Sexual health in adolescents: methodology and evidence

30 January 2007

Stammers’ editorial[1] on sex education raises a number of interesting public health issues. However, in the light of our recent investigation into abstinence-based programmes for HIV prevention in high- income countries, several of his assertions appear flawed on key methodological principles.

-Conclusions drawn from Henderson et al.- Stammers’ conclusions do not follow logically from the trial design and results reported by Henderson et al.,[2] because his editorial has not drawn appropriate attention to the actual comparison made. Stammers concludes, “The trial found no significant difference between the intervention and control groups ... The results should stimulate urgently needed change from previous ineffective approaches to school sex education.” This assertion overlooks that Henderson et al. compared the SHARE programme to existing sex education programmes, which already included 7 to 12 lessons of information provision and discussion.[2] In fact, the evaluation did not show that SHARE (or sex education in general) is ineffective; it simply showed that SHARE is no more or less effective than existing sex education programmes. This is an important distinction. The trial results do not necessarily motivate changes to existing methods; instead, they suggest only that SHARE does not improve on the standard sex education already delivered in east Scotland.

-The relevance of behavioural and biological outcome measures- We agree with Stammers’ assessment of the clinical relevance of outcomes frequently measured in sexual health programme trials. As we have previously suggested,[3] the field of HIV prevention could benefit from consensus on a set of operationalised and clinically relevant outcome measures, both biological and behavioural, for the evaluation of risk. This recommendation may apply to the fields of pregnancy prevention and sexual health as well. The medical evaluation of HIV, other sexually transmitted infections (STIs), and pregnancy will yield the most clinically relevant assessments of sexual health promotion programmes, especially as there are limits to the reliability of self-reported data[4- 7] and to the predictive validity of sexual behaviour outcomes[8 9] as indicators of actual risk.

However, while medical evaluations of biological outcomes indicate risk most directly, self-reported sexual behaviour data remain relevant. Stammers suggests that evaluations showing protective effects for “intermediate outcomes” such as condom use might lead to “false claims of success, whereas more robust outcome measures such as rates of terminations, unplanned conceptions, and sexually transmitted infections show no benefit.” Here, Stammers does not account for the substantial problem of floor effects. Often, rates of terminations, conceptions, and STIs are so low that sample sizes of many hundreds or thousands of adolescents would be necessary to detect a significant programme effect. In the US, for example, the prevalence of HIV among young adults is estimated at approximately 1.0 per 1,000 in the general population.[10] To detect a difference of even one HIV infection per trial arm, a two-arm trial among a general young adult population would require data for at least 2,000 individuals at follow-up. It would not require as many participants to detect a significant difference in pregnancy rates, but the problem of floor effects remains relevant. Most trials lack such expansive sample sizes, but they are often adequately powered to detect significant behavioural differences.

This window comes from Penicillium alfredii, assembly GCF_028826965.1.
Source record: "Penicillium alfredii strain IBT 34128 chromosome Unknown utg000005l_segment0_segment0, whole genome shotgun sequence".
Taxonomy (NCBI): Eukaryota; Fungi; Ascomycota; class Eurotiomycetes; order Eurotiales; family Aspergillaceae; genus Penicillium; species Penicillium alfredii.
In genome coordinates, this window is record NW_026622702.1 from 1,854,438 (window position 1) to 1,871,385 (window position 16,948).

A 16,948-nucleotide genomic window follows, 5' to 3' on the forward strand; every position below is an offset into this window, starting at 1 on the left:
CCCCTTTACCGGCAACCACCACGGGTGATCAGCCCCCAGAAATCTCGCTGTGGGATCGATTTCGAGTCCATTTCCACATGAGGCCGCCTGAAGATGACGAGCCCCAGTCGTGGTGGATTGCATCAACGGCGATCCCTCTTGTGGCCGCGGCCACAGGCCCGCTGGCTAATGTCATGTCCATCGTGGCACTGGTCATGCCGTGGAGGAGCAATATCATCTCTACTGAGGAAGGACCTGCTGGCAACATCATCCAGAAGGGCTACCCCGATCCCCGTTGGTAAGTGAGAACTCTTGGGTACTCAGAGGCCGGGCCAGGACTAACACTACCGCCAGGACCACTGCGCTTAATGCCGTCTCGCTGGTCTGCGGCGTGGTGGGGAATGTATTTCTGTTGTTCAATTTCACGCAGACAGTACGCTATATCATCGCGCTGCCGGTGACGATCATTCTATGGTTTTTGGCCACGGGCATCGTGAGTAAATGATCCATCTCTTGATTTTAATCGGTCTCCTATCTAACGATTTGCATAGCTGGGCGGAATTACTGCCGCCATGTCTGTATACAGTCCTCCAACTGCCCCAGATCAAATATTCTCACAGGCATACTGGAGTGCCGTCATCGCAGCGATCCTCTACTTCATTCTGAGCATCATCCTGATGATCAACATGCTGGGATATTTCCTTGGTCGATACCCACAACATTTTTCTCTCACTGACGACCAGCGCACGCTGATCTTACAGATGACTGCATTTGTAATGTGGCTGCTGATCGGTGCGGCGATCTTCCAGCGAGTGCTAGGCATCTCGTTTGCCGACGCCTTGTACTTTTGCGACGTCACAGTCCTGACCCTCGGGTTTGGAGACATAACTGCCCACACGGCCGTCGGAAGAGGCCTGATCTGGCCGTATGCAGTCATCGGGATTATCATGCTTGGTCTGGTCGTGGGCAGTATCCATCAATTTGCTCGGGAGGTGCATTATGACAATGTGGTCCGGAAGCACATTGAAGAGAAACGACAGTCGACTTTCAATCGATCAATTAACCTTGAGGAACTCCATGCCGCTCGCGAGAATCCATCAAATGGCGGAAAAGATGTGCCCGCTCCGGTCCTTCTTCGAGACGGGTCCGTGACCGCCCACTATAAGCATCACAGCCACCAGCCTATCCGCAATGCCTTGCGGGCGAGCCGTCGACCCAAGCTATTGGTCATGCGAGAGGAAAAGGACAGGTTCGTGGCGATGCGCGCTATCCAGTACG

As a result, while medically evaluated biological outcomes are crucial, sexual behaviour data such as condom use are a necessary proxy for most trials. The trials that find significant results for behavioural, but not biological outcomes are not necessarily making “false claims” of programme success; few are adequately powered to reliably detect corresponding differences in biological outcomes. Notably, even small trials should collect data on biological outcomes, because the aggregation of many underpowered studies in a meta-analysis can produce adequate power to detect significant effects.

-Causes of recent declines in adolescent pregnancy rates- Recent research also contests Stammers’ suggestion that declines in adolescent pregnancy rates (specifically, US adolescent pregnancy rates) are primarily attributable to delayed first sex. A study published this month by Santelli et al.[11] analyses data that correspond to decreases in the US teen birth rate during the years 1995-2002. Analysing data for youth aged 15-19, the study found that “the overall pregnancy risk index declined 38%, with 86% of the decline attributable to improved contraceptive use.” This contrasts with earlier research cited by Stammers.[12]

-The evaluation of “Managing the Pressures Before Marriage” by Blake et al.[13]- Referring to a randomised controlled trial by Blake et al., Stammers reports that adding parent-child homework “greatly enhanced” the abstinence-only programme’s effectiveness as measured by “usual intermediate outcomes only, such as self efficacy and intention to have sex.” Although Stammers then calls for more evaluations that assess sexual debut, he does not mention that Blake et al. did assess sexual debut at short-term follow-up: the trial found no significant difference between trial arms in whether students had ever had sexual intercourse. The evaluation also found no significant effects on whether students reported having sexual intercourse in the previous 3 months. Attitudes can be important mediators of sexual activity, but the results of Blake et al. actually indicate that the addition of parent-child homework did not enhance short-term programme effects on sexual behaviour. (This finding was also limited by floor effects, as only 6% of participants in the trial reported ever having had sex.[13]) It is interesting to note the contradiction between Stammers’ suggestion that sex education studies assessing condom use make “false claims of success,” and his acceptance of attitudinal outcomes of an abstinence-only programme trial as indications of “greatly enhanced” effectiveness.

-The effectiveness of abstinence-based programmes- Safe sex and “saving sex” need not be mutually exclusive focuses of sexual health interventions, as Stammers has also acknowledged in the past.[14] No one disputes that consistent abstinence from oral, anal, and vaginal sex can be an effective way to avoid pregnancy, STIs, and the sexual acquisition of HIV. However, given limited resources, a major issue is whether it is more effective for programmes to promote only abstinence, or to promote abstinence along with condom use and other safe-sex strategies.